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Maisons Tolérées

Written by Clare Makepeace

Look behind the trenches, to the neighbourhoods where soldiers took their respite from the Front. You will find a prominent part of the First World War soldier’s life but one that rarely today is discussed.

Dotted across the towns of northern France were maisons tolérées, or legalised brothels. They housed professional prostitutes who worked under the discipline of a madame and were subject to regular medical inspections. Outside these settings, vast numbers of amateur prostitutes also plied their trade in streets, hotels, cafes and bars. For at least a significant minority of men, irrespective of their rank or nationality, a visit to these women was part-and-parcel of being a soldier at war.

Visits to French brothels by British soldiers were officially allowed. It was traditional for the British army to accept the local customs wherever they were based. Not wanting to offend their allies, the British High Command insisted that brothels should be kept ‘in bounds’ for most of the war.

There were different types of brothels for different ranks. Officers frequented the more luxurious Blue Lamps; the other men were serviced in Red Lamps. For some, a visit to a prostitute provided them with a fleeting relief and escape from the slaughter and filth of the trenches. For others, it was an essential part of the fighting. A way in which a fit and energetic man could work off steam.  For virgins, these visits were particularly urgent. They wanted to experience carnal pleasure before being killed.

A brothel visit did not just buy men a momentary release from the war. Sometimes its legacy could be more long-lasting. In 1916, a staggering one in five of all hospital admissions of British and Dominion troops in France and Belgium was for a sexually transmitted infection (STI).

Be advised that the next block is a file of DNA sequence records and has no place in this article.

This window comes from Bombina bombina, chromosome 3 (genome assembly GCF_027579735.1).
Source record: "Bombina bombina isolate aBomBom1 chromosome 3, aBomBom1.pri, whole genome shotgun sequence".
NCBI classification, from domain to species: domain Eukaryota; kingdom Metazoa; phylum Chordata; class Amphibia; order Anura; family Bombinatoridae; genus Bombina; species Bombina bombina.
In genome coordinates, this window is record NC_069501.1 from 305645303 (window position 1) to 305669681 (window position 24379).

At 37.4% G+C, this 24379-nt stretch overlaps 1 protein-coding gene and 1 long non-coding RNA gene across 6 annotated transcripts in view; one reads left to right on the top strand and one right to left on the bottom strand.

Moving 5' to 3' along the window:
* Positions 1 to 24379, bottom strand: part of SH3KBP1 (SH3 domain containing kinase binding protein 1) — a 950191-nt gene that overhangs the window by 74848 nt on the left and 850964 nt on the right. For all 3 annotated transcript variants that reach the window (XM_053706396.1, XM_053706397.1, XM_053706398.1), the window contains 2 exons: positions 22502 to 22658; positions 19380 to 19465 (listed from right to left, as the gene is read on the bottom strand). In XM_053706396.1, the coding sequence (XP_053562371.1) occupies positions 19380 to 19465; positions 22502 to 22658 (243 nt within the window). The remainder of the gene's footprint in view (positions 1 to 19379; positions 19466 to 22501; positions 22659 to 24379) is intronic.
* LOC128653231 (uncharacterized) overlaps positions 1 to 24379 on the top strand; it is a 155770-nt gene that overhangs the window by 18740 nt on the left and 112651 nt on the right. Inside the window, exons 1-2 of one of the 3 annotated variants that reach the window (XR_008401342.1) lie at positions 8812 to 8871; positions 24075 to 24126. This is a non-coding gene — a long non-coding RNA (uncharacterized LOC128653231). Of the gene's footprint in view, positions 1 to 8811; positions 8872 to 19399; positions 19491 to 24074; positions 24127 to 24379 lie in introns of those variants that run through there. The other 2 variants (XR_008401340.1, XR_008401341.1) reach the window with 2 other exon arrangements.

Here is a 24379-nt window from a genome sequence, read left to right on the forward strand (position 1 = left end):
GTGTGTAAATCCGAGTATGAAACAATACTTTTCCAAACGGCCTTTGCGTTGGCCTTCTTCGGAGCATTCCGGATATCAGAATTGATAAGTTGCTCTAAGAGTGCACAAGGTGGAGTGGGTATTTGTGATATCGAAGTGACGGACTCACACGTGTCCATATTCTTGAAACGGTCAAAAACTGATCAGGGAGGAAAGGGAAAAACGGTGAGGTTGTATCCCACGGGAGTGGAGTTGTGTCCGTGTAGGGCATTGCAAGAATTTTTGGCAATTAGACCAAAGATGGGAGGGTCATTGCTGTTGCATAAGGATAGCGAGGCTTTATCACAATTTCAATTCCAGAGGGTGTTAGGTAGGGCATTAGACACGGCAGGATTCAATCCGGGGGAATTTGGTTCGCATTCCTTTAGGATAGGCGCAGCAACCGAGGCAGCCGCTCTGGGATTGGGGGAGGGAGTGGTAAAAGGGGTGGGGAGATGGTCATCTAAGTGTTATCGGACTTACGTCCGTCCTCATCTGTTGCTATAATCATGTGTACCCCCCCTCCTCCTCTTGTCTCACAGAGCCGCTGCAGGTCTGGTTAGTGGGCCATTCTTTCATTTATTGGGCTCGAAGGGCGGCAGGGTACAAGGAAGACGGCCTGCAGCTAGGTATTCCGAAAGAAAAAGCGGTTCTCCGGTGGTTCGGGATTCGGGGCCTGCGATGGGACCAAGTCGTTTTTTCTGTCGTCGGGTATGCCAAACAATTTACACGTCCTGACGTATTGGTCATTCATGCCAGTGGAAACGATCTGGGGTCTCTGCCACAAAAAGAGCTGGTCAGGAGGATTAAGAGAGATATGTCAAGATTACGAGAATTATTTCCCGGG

Treatment of syphilis or gonorrhoea required a hospital stay of about 30 days. For some, this was an attractive option. A prostitute who had an STI could charge more money than an uninfected one. This speaks volumes about the despair some felt on the Western Front. STIs were heavily stigmatised at that time and syphilis was treated with injections of mercury, which usually did nothing to prevent the fatal progression of the disease years later.

But what does this also say about the desperation of those infected women who were selling sex? In fact, what do we know about the prostitutes in this story more generally; the tens of thousands who were employed in this way?

The answer is very little. Throughout all my research, I have not found a single account by a female sex worker describing what she went through during the First World War. This silence makes it hard to write about them, but it should not deny them their place in history, alongside the likes of munitions workers or female auxiliaries, as groups of women who saw their employment and economic opportunities change with the war.

We owe it to the past to recognise this aspect of the First World War. We also owe it to the present. Sexual exploitation against women and children in wartime remains a formidable challenge. If we prefer to overlook this aspect of a war that happened a hundred years ago is, what chance do we have of tackling it today?


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